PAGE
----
Coming from the Suburbs of New Jersey, born and raised in the small, not terribly diverse town of Long Valley, my household is like most in the United States. We have electricity, running water, cable, wireless internet.
My mother cooks meat most every meal and we often eat American-Italian dishes. We drive our own separate cars and socialize with other Long Valley residents within the same socio-economic bracket.
I opened my world to a brand new social and cultural environment when I became a volunteer with Worldwide Opportunities on Organic Farms (WWOOF). WWOOF is a program connects people who would like to learn more about the organic movement with farmers who want to share their knowledge.
The phrase “life begins at the end of your comfort zone,” comes to mind whenever I think of Raven Crest Botanicals, the organic herb farm in New York that I visited. There is no cable at the farm and many of the visitors are learning how to live entirely off-the-grid. I have never felt farther from Long Valley, New Jersey, in the best way possible.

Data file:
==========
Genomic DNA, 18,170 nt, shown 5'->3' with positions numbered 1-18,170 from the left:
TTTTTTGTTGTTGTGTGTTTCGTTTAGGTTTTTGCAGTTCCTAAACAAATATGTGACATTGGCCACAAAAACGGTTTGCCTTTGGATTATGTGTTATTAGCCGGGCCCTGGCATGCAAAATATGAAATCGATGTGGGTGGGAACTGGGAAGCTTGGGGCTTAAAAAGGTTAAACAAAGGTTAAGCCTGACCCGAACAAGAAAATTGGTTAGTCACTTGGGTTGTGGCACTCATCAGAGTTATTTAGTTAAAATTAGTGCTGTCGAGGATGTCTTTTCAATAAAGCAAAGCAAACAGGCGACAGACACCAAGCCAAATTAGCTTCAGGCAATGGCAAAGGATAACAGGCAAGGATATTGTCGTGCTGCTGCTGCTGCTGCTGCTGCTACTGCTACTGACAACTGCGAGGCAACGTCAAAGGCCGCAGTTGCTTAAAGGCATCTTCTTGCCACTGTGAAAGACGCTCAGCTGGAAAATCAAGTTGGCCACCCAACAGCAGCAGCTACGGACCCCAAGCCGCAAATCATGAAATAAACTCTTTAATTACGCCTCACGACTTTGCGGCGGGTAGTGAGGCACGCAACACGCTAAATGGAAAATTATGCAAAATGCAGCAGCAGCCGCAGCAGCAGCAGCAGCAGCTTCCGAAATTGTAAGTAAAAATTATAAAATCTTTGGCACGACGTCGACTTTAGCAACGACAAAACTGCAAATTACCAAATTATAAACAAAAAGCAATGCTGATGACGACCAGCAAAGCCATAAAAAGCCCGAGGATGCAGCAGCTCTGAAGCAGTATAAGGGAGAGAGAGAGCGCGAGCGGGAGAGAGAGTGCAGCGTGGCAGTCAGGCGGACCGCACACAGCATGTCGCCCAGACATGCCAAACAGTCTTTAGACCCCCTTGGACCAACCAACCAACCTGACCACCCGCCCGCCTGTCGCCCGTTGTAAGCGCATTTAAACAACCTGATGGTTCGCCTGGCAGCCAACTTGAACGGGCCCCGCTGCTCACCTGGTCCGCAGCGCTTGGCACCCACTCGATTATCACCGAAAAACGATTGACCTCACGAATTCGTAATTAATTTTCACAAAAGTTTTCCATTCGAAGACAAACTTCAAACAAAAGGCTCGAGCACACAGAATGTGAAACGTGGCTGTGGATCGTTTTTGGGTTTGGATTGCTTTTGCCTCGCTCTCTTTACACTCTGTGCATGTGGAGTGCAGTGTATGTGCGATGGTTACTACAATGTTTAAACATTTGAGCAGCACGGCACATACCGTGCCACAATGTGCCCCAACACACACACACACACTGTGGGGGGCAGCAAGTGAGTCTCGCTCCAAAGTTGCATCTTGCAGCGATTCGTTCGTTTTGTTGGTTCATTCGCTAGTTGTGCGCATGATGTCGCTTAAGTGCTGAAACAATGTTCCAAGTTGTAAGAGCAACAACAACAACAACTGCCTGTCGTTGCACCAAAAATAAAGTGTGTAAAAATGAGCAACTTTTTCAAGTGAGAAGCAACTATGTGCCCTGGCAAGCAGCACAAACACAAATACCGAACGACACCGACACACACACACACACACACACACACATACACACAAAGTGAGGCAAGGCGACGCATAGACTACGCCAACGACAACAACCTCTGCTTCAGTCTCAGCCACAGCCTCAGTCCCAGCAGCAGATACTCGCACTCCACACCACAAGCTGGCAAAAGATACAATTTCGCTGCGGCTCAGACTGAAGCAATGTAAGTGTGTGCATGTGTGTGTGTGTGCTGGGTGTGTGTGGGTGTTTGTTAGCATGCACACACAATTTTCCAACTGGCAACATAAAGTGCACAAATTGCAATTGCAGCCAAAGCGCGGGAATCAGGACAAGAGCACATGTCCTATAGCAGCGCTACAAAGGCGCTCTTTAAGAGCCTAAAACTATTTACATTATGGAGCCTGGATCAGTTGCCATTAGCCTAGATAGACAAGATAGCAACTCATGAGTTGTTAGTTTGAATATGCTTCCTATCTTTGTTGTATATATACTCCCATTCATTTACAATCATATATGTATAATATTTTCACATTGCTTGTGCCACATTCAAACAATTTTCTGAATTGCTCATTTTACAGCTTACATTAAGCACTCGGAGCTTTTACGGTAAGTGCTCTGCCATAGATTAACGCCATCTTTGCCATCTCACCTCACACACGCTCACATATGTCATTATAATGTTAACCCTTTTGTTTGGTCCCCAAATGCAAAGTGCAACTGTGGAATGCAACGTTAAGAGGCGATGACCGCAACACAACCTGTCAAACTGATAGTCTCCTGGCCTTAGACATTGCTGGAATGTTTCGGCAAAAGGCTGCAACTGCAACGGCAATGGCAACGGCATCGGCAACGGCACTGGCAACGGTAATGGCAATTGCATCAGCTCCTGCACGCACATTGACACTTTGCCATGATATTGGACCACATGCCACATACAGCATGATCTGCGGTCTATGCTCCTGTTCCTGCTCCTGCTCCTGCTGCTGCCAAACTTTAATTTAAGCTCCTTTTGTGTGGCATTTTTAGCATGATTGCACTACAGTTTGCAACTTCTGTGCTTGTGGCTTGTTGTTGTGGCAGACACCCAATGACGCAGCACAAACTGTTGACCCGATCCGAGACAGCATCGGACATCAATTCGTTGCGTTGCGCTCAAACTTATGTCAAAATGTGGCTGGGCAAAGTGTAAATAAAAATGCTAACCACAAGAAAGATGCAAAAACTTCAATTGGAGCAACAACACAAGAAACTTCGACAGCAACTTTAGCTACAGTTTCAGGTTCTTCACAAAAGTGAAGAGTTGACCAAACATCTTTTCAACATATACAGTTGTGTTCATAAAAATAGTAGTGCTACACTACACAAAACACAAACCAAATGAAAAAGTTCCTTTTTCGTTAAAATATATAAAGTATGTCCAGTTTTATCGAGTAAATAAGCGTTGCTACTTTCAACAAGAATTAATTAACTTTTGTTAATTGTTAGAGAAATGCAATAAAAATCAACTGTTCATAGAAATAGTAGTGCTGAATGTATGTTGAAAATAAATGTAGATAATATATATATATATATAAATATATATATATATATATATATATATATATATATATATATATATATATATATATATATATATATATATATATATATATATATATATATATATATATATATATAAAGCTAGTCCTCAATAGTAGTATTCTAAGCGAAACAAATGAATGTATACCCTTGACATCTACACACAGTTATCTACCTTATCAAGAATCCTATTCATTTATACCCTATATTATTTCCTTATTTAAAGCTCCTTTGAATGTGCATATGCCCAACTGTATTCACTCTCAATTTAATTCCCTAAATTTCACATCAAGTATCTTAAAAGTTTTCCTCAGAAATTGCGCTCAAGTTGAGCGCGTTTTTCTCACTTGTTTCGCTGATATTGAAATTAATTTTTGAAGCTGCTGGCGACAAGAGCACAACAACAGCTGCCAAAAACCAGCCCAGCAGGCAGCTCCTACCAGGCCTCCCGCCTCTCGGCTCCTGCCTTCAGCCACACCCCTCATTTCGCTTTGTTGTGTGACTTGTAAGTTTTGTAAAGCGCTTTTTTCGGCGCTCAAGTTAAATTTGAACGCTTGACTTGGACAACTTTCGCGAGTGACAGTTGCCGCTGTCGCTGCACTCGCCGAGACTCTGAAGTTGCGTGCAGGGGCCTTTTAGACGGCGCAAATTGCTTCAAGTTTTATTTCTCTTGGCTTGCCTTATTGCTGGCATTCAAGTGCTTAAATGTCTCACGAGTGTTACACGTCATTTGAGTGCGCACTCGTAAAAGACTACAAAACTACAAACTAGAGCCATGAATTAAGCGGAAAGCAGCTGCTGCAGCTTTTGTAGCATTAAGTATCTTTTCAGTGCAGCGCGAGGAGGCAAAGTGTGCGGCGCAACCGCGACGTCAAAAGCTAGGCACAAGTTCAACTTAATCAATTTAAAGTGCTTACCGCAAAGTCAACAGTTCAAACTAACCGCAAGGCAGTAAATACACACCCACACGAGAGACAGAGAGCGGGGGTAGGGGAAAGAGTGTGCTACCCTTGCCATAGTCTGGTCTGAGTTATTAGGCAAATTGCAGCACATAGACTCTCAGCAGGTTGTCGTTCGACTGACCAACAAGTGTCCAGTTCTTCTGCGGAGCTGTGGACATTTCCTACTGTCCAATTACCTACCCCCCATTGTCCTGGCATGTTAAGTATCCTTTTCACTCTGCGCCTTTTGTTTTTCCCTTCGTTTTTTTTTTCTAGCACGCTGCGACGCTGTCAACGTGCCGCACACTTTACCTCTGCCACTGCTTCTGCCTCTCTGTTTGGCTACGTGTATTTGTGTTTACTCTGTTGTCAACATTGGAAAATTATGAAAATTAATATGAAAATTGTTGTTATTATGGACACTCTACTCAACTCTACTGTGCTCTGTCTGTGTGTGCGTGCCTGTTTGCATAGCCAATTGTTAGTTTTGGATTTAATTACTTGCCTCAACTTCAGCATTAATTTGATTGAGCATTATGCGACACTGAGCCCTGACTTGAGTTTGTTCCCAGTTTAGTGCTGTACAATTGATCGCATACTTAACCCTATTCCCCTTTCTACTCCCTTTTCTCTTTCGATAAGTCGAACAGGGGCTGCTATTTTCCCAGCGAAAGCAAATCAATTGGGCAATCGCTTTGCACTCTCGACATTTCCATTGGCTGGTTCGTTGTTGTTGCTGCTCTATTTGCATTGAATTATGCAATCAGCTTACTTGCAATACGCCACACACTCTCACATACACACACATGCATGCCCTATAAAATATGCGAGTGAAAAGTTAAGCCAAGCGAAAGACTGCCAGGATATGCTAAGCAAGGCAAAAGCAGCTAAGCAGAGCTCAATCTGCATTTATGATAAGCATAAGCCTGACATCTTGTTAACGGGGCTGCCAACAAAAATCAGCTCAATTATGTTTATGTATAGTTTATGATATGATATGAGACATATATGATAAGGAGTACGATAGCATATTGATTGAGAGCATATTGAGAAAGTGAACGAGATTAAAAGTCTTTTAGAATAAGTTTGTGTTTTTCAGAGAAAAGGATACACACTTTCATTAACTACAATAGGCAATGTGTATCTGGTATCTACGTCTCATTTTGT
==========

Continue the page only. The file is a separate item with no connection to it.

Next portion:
Susanna, my host farmer, is from Germany, her partner is from Israel, and some of her house guests were from Denmark, others have traveled to Spain and Chile. There are often a number of different languages and idioms being discussed, and music always fills the air.
The first night I was there, I listened to Susanna play the didgeridoo and the Shruti Box, and acquainted myself with Tibetan singing bowls.
I put my iPhone away whenever anyone was playing and immersed myself in the new music. Any of my friends could tell you that I am quite talkative, but while I was on the farm, I felt it was best to listen more, so I could learn from everyone and become a part of their world.
Another volunteer Thomas and I became close after a few days. At first, he would often hand me a flower blossom, root or leaf and ask me to “Eat it,” when I asked what it was, he would simply reply, “Do you trust me?” I always ate what he gave me and I haven’t died yet. I also ate every meal Susanna made, raw food, meatless meals; it was all new and delicious.
I’ve been thinking a lot lately about my experience on the farm, the work that I do to help protect the ocean and stop ocean pollution, and how I want to impact the world. Having a birthday coming up tends to do that people. I have spent time reflecting on the last year and what I want to accomplish this next year coming up. I’ve thought a lot about a quote from Soledad O’Brien’s The Next Big Story, a book my parents got for me right after the journalist spoke at my University of Delaware commencement: “I can’t change the entire world, but I can work on my little piece of it.” This quote calms me and makes me feel more satisfied with the impact I have made thus far, and motivates me to keep dreaming big and promoting positive social and environmental change as I continue through life’s journey. Good things are on the way.